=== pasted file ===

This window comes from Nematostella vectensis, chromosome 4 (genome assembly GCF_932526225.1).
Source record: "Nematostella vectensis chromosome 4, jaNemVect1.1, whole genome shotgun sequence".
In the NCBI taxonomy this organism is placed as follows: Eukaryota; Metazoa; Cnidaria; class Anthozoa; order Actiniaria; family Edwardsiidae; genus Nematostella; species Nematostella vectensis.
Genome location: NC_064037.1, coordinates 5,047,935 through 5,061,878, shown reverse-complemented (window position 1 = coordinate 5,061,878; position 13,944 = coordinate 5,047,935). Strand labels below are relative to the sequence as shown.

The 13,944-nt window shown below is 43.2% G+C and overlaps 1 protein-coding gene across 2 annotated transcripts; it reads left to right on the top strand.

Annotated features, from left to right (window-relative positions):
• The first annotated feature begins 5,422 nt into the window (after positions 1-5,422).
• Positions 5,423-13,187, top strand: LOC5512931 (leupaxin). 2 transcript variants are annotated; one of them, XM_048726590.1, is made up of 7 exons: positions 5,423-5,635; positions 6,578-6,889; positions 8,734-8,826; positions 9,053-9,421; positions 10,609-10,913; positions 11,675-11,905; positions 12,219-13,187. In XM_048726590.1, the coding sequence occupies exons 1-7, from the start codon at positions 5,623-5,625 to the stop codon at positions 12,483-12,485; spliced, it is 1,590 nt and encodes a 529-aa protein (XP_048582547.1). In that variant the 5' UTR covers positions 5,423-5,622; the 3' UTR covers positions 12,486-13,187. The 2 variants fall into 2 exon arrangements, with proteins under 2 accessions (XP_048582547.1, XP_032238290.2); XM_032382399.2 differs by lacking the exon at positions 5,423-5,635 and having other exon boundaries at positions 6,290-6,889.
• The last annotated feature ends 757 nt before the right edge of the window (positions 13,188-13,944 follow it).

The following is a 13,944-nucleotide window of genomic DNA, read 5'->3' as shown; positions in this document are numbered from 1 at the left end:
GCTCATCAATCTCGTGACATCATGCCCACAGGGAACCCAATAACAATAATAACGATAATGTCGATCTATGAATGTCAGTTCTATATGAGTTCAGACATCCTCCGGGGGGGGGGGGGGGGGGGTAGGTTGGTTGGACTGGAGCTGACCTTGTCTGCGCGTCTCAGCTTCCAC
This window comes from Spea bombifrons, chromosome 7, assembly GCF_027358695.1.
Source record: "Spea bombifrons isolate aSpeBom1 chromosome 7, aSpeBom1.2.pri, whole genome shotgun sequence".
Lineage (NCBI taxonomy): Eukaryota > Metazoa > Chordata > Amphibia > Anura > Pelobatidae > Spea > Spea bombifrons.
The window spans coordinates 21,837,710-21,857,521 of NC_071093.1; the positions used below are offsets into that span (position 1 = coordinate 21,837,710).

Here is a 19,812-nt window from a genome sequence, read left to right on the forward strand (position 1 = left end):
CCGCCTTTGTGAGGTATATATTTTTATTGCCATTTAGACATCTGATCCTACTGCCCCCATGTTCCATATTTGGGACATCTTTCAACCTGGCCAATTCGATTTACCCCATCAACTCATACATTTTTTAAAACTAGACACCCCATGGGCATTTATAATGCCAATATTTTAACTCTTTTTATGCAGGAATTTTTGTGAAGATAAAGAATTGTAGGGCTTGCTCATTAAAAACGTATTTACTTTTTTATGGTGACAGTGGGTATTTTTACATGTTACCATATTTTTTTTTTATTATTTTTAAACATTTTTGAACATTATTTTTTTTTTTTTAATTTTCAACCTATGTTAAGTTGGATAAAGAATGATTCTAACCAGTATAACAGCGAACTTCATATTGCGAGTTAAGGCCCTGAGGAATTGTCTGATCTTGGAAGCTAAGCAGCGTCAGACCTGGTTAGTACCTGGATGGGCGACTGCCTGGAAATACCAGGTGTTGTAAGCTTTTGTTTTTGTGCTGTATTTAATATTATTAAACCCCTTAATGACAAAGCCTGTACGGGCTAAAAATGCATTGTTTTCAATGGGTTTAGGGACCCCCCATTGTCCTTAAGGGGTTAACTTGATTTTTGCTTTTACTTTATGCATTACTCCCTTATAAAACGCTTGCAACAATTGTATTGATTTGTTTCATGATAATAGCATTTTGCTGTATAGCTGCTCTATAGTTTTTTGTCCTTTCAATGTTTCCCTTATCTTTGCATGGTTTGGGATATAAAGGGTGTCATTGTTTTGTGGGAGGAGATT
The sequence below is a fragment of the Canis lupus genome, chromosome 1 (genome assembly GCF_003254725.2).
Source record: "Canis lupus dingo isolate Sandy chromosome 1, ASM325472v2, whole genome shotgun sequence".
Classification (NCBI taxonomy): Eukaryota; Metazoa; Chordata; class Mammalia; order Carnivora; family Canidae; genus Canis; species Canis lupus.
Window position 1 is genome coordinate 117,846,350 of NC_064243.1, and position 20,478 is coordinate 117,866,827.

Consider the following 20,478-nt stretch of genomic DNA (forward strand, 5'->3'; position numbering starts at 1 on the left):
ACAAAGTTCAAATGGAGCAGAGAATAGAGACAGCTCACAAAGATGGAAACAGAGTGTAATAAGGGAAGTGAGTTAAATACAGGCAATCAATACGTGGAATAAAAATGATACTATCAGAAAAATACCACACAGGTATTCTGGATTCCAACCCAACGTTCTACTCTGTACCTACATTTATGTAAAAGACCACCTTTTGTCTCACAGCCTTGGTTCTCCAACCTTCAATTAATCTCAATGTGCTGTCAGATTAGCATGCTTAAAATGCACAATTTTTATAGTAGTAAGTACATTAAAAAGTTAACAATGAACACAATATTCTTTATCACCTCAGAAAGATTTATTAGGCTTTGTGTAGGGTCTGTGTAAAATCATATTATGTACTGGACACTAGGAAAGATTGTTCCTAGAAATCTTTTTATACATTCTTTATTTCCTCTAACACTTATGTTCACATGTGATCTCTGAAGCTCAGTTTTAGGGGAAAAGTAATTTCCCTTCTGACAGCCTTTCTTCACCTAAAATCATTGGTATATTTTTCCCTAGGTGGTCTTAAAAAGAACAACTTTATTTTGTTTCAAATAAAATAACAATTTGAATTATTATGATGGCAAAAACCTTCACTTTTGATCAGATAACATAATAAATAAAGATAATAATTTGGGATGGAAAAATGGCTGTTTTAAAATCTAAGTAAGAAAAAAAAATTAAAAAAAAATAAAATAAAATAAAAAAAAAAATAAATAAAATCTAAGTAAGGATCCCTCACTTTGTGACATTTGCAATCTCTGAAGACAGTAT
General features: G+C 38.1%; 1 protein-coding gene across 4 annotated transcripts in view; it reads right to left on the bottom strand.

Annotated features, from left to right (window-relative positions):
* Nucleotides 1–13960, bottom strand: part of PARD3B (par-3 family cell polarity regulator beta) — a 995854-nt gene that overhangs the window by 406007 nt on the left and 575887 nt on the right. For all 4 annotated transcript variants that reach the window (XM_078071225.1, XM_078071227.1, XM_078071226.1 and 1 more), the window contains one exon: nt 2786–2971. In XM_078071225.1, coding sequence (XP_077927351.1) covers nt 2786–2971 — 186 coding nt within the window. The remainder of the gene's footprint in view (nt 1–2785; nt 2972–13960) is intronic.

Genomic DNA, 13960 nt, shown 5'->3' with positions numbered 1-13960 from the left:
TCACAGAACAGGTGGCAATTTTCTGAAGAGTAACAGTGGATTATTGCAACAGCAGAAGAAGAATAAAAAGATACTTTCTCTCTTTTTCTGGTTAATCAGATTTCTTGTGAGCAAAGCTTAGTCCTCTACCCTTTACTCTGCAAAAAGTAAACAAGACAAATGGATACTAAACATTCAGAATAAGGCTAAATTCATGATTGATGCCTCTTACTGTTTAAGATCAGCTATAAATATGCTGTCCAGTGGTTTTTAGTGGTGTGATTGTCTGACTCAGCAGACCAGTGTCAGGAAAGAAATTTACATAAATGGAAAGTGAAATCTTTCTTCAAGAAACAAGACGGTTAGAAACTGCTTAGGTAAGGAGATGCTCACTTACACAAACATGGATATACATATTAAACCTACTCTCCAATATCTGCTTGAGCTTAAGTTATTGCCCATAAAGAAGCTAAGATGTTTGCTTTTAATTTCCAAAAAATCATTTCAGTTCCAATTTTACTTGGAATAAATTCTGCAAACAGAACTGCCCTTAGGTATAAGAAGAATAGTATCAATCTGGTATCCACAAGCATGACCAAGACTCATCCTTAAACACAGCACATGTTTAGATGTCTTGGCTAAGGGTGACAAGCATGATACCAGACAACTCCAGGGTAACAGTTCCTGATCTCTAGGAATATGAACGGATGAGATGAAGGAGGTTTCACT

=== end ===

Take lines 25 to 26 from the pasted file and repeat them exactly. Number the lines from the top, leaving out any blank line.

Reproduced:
Annotated features, from left to right (window-relative positions):
* Nucleotides 1–13960, bottom strand: part of PARD3B (par-3 family cell polarity regulator beta) — a 995854-nt gene that overhangs the window by 406007 nt on the left and 575887 nt on the right. For all 4 annotated transcript variants that reach the window (XM_078071225.1, XM_078071227.1, XM_078071226.1 and 1 more), the window contains one exon: nt 2786–2971. In XM_078071225.1, coding sequence (XP_077927351.1) covers nt 2786–2971 — 186 coding nt within the window. The remainder of the gene's footprint in view (nt 1–2785; nt 2972–13960) is intronic.